Trauma Informed Care

The Trauma Informed Care initiative at Foundations was built upon the existing four cornerstones of care: 1) No unsafe practices, 2) Exceptional customer care, 3) Superior clinical services and, 4) Watchful best practices. These foundational practices were seminal in the creation of the Trauma Advisory Committee (TAC). TAC’s task is the enhancement of the trauma-aligned services and care at the facility throughout all programs. Fully comprised of members from every department including consumer and stakeholder input, the TAC meets biweekly to ensure treatment and services are aligned with the following values: Safety at all times, trust and transparency in all interactions, empowering voices and choices, peer support practices and sensitivity to culture, history, and gender. These values are part of the key principles SAMHSA (2014) developed which are now integrated within all programs at Foundations. These values also reflect Foundations’ commitment to developing practices which bring awareness across all programming practices regarding the effects of neurodevelopmental disorders and complex trauma, which many children and families experience, and which frequently are not part of treatment. Studies show that between 10% and 14% of children have experienced complex trauma and polyvictimization with 33-75% developing PTSD (Copeland et al. 2007). These children may struggle with many symptoms frequently described as “externalized” or “internalized” but are really responses to trauma which are overlooked in the pathways to post-traumatic stress disorder. In fact, many children and families receiving ongoing mental health services have been exposed to multiple and in some cases, severe forms of trauma including repeated and ongoing events, not just a single traumatizing event. The mission at Foundations is to promote care which has the capacity to assess and, treat interpersonal trauma and expressions resulting from long-term or complex trauma, during critical developmental periods (Lanius et al., 2011).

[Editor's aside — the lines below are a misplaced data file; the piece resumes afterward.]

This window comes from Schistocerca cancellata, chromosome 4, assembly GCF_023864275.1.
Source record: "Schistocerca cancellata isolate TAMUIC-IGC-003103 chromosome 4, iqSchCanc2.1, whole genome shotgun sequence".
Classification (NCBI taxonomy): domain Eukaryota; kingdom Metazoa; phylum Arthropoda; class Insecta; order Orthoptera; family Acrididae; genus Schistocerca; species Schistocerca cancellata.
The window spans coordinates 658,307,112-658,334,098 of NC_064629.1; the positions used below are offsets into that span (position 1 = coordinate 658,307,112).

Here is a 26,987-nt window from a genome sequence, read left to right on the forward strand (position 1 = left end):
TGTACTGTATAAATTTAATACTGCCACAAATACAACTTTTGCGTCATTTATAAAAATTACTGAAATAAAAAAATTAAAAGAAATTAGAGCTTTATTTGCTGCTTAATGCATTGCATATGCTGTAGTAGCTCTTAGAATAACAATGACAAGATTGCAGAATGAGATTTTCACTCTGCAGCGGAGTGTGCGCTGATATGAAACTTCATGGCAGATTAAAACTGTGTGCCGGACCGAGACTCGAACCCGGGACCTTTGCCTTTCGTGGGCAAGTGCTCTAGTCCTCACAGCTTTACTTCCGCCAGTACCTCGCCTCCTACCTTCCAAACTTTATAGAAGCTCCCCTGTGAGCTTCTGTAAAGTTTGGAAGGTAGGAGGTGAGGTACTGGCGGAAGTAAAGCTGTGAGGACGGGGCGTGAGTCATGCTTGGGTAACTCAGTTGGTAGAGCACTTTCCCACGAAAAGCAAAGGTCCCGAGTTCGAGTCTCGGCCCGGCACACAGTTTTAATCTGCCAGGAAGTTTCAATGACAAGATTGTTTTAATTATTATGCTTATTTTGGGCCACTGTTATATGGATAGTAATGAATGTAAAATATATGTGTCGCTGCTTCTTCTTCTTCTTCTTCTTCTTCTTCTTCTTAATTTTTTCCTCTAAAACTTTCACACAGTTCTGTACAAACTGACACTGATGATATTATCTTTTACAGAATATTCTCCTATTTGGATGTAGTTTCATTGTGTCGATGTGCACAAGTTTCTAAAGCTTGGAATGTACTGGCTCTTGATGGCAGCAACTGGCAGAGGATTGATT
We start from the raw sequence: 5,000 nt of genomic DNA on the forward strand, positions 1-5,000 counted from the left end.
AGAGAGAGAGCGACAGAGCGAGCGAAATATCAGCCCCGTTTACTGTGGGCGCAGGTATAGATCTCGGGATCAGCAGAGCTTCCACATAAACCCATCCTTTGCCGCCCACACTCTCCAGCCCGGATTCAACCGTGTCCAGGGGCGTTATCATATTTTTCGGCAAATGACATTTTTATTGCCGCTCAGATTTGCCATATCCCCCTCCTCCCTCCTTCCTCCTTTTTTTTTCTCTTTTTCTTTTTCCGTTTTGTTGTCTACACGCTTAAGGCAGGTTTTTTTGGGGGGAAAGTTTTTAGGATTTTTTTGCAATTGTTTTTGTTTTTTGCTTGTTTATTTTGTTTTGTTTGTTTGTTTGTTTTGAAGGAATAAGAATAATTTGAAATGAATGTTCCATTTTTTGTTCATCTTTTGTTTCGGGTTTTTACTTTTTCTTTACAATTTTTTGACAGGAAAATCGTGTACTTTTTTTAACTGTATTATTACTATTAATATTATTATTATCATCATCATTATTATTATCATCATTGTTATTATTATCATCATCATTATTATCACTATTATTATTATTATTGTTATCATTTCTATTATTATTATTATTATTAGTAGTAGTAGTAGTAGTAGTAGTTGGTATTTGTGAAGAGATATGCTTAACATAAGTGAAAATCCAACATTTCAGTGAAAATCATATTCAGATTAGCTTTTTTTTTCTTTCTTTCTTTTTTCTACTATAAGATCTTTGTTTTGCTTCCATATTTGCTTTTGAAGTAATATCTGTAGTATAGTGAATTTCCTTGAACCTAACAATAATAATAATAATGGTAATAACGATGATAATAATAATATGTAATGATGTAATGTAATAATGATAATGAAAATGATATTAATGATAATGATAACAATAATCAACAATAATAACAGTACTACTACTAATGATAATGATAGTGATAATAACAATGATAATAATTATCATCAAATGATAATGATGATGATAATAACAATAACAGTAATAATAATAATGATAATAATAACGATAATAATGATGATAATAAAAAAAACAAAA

Recognizing how cumulative trauma in conjunction with the peak onset for disorders around 14 years of age (Kessler et al. 2005), informs how these experiences impact the progression of care and support for patients and their family support system. This awareness ensures practices which do not re-traumatize; and the facility meets advanced trauma competence and proficiency levels. Many agencies engage in trauma-informed care but lack the sustained commitment required to maintain active and robust trauma-aligned services and fall in the “trauma pre-competence” continuum (Isaacs-Shockley, et al., 1996). The biology of trauma, including long-term potentiation of memory in the hippocampus and poor self-regulation, is now well understood including changes in the structure of brain functions and why presenting symptoms must be carefully assessed in order to recognize the effects of trauma and chronic stress events. Frequently referred to as the “cognitive triad” (Beck, Rush, Emery, 1979) trauma changes how someone sees themselves, how they see the world around them and, their views about their future. The following changes have been enacted by the committee reflecting the values and trauma competence practices: